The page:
Letters to the Editor
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Danger on the Water
Dear Bay Weekly:
The incident I describe occurred on a beautiful fall day. It was a perfect day, as it turned out, for careless decisions.
Rescue at Sea: Heroic Efforts by Local Residents Avert Catastrophe Chesapeake Bay never looked better. Bright sunlight sparkled off the water. A steady, gentle breeze blew toward the open sea. The waves rolled gently with the tide. The seascape was replete with billowing sails, and a flotilla gathered for a regatta. Motorboats winked along the horizon. Being at sea was never more satisfying. My kayak and I had escaped the daily routine. I was in control of my own destiny.
A sudden jolt woke me from my reverie. Where was I? Where was I going? Whitecaps thumped against the hull. I didn’t need to be warned. I headed home, but the tide had changed, and I struggled for what seemed to be an eternity.
The shore I reached was protected by a six-foot bulkhead. A formidable sight. The waves smashed up against it and sprayed the dock. Two more kayakers offered to help, but none of us was sure how I could climb up. Then a couple of homeowners tossed me a rope. They had me and the kayak up and out of the water in a few minutes.
As I rested on the dock, I thanked Tom and Laura, who helped me reach dry land, and Doug and Terri Sisk, who pulled me out. Though my adventure was over, I won’t forget Doug’s advice: “Bill, the next time you want to exercise, take a walk.”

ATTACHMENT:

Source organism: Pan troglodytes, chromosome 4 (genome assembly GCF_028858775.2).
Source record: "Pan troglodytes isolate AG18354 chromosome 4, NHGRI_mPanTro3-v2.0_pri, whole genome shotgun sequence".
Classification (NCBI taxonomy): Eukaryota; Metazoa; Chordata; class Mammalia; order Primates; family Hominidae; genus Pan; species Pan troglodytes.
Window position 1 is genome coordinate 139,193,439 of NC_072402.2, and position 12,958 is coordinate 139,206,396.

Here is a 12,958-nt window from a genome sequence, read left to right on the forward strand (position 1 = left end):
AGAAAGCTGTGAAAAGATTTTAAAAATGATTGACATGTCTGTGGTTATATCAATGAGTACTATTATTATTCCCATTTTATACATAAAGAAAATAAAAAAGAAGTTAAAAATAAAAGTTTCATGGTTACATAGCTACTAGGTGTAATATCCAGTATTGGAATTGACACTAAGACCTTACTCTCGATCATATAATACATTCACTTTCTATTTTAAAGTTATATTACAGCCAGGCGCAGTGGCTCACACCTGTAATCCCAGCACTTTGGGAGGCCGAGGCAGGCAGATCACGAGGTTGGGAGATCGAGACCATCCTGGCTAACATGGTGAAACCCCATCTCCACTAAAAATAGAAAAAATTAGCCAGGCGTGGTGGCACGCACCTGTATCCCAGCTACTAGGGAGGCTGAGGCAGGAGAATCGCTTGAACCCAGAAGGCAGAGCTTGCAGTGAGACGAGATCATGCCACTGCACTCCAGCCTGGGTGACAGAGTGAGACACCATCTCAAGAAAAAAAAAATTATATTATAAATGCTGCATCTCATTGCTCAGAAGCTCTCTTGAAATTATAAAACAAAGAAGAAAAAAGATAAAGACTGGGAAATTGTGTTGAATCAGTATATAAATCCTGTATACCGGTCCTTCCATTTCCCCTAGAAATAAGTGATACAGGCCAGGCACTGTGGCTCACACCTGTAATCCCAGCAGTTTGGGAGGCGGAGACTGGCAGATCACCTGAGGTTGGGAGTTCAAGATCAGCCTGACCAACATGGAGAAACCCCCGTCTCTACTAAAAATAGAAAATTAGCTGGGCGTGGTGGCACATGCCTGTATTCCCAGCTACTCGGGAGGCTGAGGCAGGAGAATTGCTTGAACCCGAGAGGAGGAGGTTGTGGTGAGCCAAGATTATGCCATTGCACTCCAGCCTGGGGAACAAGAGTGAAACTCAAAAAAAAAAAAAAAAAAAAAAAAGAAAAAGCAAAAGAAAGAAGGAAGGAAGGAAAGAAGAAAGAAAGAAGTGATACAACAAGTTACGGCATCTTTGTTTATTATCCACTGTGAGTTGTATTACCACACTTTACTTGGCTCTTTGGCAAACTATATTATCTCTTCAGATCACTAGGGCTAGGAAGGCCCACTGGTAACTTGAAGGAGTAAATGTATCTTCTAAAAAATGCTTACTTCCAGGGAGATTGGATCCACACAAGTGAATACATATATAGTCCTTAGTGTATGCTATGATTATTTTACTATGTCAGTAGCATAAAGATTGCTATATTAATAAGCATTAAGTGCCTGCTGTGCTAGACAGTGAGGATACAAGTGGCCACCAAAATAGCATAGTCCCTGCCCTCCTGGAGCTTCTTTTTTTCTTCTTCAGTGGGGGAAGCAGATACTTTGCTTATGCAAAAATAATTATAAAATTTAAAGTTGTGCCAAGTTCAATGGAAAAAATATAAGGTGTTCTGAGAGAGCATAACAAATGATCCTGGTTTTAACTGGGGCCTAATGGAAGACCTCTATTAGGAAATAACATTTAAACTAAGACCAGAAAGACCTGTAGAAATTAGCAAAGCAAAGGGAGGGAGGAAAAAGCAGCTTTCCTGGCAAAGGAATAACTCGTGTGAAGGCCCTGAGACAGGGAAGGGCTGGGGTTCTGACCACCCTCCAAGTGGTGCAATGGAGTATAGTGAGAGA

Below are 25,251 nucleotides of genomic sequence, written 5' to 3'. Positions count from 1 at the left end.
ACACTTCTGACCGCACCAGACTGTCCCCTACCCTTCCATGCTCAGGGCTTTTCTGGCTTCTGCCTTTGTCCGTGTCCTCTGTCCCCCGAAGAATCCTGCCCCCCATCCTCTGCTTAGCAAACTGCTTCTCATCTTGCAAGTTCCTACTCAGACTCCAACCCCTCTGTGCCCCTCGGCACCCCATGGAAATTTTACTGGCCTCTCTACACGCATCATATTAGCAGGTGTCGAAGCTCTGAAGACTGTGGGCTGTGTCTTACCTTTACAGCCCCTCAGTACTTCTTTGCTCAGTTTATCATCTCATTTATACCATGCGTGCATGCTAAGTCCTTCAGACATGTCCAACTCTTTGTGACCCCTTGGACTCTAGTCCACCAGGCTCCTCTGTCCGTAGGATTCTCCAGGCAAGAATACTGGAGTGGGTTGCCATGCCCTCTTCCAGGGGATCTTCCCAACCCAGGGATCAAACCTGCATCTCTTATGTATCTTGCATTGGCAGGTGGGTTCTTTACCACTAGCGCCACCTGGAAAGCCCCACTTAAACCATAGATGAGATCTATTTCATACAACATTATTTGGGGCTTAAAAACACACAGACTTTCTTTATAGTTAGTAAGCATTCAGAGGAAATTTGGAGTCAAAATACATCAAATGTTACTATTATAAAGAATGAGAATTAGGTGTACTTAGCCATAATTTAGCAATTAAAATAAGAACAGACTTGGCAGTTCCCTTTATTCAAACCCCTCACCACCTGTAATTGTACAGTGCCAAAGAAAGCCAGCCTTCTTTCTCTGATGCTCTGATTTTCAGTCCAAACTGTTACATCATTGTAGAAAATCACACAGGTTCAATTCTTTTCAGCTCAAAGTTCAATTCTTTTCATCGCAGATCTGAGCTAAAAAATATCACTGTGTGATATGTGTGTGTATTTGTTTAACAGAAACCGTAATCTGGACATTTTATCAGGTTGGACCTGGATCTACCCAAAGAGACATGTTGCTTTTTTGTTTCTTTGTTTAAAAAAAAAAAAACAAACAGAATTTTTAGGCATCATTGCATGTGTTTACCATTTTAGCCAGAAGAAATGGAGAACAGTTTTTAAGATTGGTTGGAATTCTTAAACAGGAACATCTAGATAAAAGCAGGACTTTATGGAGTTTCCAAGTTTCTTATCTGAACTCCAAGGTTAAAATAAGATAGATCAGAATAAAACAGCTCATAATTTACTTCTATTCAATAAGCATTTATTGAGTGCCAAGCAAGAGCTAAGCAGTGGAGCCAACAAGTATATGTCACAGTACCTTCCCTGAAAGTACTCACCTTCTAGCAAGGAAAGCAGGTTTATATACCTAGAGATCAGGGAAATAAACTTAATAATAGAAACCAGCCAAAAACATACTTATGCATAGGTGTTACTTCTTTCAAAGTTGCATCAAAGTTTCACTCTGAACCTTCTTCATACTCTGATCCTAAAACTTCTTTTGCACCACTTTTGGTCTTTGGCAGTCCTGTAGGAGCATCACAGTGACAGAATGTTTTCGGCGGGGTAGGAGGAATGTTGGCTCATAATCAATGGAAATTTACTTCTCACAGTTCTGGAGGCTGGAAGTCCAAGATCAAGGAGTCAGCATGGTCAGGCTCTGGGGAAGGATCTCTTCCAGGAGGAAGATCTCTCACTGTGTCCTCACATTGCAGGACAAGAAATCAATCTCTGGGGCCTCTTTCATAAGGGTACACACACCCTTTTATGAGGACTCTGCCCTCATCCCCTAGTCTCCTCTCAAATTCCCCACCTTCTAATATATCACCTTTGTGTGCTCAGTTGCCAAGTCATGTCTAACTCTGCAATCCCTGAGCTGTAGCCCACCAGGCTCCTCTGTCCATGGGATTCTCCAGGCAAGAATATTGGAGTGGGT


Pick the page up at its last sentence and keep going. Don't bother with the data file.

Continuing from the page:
As a result, I have several recommendations for others who might be tempted as I was:
• Don’t go out kayaking without a helmet. I actually hit my head on the dock pilings a couple of times before I made it out.
• Always wear a life jacket. However shallow the water is, waves and rocks are a bad combination.
• Take a cell phone.
• Take careful note of your surroundings when you first go out. Houses and trees lining the shore can look very different when the wind comes up and you’re heading the other way.
I, for one, plan to swallow my pride and take a basic kayaking course. I won’t always have friendly neighbors to toss me a line when the tide turns.
William F. Culhane, North Beach
Reply to Woman Seeking Fishing Friends
Rather than wait for you to call back to see what we've learned about women's fishing groups, we print your answers for all to see.
For women 18 years and older, Maryland Department of Natural Resources runs the program Becoming an Outdoors-Woman, with outdoor skills workshops including fishing. Workshops may include a two-day canoe trip down the Potomac River with an overnight camp, a one-day fishing clinic or an outdoor survival skills weekend. Each workshop showcases that areas’ resources and opportunities: http://www.dnr.state.md.us/wildlife. Search Bow.
Fly-fishing women will find sisterhood at Chesapeake Women Anglers: http://www.chesapeakewomenanglers.org/.
Sandra Olivetti Martin,
Bay Weekly Editor